European medicines watchdog approves COVID-19 vaccine for children aged 5 to 11

The European Medicines Agency approves Pfizer-BioNTech's COVID-19 vaccine for children between 5 and 11 • Children will receive two injections at a lower dose, three weeks apart

Children aged 5 to 11 will be able to receive the Pfizer-BioNtech COVID-19 vaccine
Children aged 5 to 11 will be able to receive the Pfizer-BioNtech COVID-19 vaccine

The European Medicines Agency has authorised the use of Pfizer-BioNTech's COVID-19 vaccine among children aged between 5 and 11.

The vaccine, known by its trade name Comirnaty, will be given in two injections three weeks apart but at a lower dose.

The Pfizer vaccine is already authorised for use in people aged 12 and above and has been a mainstay of Malta's vaccination programme.

"The efficacy of Comirnaty was calculated in almost 2,000 children from 5 to 11 years of age who had no sign of previous infection," EMA said in a statement on Thursday. The watchdog recommended a lower dose for this age group.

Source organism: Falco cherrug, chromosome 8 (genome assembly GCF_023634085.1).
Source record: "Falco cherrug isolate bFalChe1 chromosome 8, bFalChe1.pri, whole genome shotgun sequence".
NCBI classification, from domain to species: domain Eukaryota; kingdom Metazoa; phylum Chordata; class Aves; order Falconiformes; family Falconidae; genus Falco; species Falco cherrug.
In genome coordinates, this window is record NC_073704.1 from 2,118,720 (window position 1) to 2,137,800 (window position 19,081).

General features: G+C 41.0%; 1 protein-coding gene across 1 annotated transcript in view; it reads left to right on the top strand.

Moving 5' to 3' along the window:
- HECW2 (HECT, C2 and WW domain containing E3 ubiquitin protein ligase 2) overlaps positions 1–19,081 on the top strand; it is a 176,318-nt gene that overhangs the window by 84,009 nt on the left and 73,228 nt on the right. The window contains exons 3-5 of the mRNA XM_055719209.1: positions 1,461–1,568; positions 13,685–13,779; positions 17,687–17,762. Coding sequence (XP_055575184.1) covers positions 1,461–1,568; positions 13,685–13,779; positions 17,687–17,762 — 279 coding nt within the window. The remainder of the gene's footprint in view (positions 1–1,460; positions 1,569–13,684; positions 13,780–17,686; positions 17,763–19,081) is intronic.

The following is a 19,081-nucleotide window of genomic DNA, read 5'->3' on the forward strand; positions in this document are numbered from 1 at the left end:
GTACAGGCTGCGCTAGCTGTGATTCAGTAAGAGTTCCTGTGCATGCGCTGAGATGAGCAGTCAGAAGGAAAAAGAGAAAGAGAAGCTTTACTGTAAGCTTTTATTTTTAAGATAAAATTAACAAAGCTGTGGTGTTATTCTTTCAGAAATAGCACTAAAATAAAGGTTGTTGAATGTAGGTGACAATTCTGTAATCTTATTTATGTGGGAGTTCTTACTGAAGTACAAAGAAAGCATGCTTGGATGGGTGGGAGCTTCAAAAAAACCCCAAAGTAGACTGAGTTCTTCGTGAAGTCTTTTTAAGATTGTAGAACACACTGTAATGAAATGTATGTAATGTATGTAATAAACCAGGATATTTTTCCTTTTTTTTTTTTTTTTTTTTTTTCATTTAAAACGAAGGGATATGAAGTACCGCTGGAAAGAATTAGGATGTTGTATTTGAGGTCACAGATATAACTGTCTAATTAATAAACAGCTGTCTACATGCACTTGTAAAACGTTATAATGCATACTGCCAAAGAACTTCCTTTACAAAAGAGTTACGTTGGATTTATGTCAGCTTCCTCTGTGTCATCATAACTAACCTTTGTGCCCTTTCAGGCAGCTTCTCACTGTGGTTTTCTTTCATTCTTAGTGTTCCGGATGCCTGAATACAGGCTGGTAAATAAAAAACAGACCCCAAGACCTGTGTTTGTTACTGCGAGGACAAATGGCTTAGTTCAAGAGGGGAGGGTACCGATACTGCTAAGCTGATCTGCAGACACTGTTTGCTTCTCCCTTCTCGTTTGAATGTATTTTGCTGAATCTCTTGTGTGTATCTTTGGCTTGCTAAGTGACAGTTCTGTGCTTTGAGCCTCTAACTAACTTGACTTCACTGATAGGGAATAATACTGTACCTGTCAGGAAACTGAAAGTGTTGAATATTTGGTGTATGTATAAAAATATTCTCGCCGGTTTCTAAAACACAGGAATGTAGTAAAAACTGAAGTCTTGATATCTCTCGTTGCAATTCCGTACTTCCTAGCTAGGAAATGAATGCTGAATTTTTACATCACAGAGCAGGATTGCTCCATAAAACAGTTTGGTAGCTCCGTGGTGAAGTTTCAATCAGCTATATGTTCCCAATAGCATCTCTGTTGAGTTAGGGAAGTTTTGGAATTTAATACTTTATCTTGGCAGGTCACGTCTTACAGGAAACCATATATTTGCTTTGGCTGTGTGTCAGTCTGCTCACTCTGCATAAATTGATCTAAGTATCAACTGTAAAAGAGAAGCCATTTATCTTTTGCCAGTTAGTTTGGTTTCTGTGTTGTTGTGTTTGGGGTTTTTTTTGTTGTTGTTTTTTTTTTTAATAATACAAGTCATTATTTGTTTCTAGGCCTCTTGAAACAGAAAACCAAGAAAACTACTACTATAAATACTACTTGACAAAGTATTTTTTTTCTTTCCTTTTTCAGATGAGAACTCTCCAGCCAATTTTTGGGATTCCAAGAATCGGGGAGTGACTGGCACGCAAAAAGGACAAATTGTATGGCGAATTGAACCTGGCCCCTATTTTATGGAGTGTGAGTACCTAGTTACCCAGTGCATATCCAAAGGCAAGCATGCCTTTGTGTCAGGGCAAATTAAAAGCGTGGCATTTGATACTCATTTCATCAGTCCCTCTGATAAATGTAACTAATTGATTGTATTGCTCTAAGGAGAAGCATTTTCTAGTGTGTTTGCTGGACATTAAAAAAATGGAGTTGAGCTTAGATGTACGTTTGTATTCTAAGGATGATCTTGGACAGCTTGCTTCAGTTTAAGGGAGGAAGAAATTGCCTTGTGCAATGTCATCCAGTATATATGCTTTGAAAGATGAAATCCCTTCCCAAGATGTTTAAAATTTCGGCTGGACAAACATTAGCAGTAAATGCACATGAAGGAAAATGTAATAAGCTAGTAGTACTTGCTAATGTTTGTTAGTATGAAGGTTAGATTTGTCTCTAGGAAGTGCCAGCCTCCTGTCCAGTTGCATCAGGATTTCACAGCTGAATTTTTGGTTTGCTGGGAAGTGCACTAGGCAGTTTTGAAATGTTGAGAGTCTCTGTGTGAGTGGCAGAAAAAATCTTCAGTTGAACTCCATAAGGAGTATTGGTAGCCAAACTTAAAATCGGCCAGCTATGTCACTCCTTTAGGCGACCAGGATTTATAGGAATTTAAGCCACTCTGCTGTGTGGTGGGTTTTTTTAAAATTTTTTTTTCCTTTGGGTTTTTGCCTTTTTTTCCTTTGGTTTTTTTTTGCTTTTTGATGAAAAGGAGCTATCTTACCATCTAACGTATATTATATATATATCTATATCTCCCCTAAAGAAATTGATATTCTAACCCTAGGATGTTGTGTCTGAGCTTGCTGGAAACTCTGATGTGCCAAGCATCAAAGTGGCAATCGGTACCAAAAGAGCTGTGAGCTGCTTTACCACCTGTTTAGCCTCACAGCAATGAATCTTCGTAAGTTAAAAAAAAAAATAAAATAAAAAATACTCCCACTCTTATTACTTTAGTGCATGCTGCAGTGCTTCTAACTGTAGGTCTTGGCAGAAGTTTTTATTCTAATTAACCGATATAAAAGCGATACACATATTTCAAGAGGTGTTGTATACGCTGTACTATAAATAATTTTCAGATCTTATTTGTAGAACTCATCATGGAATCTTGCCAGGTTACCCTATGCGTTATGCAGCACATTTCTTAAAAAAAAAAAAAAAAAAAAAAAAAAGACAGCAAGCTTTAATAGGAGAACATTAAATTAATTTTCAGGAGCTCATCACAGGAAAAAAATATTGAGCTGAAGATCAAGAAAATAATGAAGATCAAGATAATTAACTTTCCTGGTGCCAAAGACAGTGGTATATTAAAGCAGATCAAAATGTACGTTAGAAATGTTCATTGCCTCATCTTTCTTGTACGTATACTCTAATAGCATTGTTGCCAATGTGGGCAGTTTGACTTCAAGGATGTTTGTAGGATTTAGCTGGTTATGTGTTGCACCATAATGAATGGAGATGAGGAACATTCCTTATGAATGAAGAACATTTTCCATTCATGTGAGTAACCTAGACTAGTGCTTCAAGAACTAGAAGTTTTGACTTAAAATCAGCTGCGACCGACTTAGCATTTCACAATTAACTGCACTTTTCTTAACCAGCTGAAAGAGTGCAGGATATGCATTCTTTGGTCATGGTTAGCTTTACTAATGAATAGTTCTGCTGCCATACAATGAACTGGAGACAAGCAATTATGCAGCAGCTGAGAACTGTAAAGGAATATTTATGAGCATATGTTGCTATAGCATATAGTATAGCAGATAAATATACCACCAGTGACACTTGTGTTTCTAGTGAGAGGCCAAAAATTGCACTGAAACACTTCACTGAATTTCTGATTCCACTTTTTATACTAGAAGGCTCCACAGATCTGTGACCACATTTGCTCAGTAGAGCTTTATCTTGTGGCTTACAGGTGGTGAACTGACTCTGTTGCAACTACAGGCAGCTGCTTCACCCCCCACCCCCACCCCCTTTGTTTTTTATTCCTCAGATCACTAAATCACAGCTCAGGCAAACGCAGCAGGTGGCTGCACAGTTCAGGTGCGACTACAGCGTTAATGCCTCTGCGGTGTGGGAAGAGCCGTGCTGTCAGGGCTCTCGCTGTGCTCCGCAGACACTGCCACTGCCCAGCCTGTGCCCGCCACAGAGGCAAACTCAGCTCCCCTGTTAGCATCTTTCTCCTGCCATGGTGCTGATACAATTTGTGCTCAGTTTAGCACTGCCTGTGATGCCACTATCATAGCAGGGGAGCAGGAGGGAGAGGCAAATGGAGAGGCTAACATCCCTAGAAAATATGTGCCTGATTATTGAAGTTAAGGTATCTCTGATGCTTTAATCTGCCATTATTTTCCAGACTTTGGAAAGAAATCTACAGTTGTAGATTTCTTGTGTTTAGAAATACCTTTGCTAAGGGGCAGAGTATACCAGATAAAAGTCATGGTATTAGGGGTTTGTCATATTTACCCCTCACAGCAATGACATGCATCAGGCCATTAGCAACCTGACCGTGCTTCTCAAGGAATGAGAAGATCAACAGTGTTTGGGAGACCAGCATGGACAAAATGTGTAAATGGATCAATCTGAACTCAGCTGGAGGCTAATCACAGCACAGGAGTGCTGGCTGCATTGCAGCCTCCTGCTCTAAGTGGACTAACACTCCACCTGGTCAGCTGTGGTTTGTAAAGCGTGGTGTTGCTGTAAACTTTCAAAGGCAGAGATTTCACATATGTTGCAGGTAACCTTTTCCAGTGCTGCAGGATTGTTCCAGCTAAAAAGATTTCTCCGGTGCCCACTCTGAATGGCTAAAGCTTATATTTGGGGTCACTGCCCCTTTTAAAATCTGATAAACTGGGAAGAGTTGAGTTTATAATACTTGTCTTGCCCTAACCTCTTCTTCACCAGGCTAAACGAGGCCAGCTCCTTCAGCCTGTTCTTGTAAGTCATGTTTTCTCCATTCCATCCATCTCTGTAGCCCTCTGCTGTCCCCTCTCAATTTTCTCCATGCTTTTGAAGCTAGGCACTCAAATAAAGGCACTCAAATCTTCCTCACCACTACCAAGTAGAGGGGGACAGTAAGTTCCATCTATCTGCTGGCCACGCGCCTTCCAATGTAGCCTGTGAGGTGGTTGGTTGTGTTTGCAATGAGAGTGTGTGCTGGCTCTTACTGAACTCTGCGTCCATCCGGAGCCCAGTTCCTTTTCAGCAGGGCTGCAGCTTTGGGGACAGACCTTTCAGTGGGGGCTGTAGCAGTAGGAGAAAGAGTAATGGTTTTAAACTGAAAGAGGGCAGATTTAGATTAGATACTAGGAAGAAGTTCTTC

On Wednesday, Health Minister Chris Fearne confirmed that the health authorities were in a position to start delivering the vaccine to children from mid-December.

EMA said the most common side effects in children aged 5 to 11 are similar to those in people aged 12 and above.

They include pain at the injection site, tiredness, headache, redness and swelling at the site of injection, muscle pain and chills. These effects are usually mild or moderate and improve within a few days of vaccination.

The rollout of the vaccine among children will help curb the spread of the infection in schools at a time when cases within the community are increasing.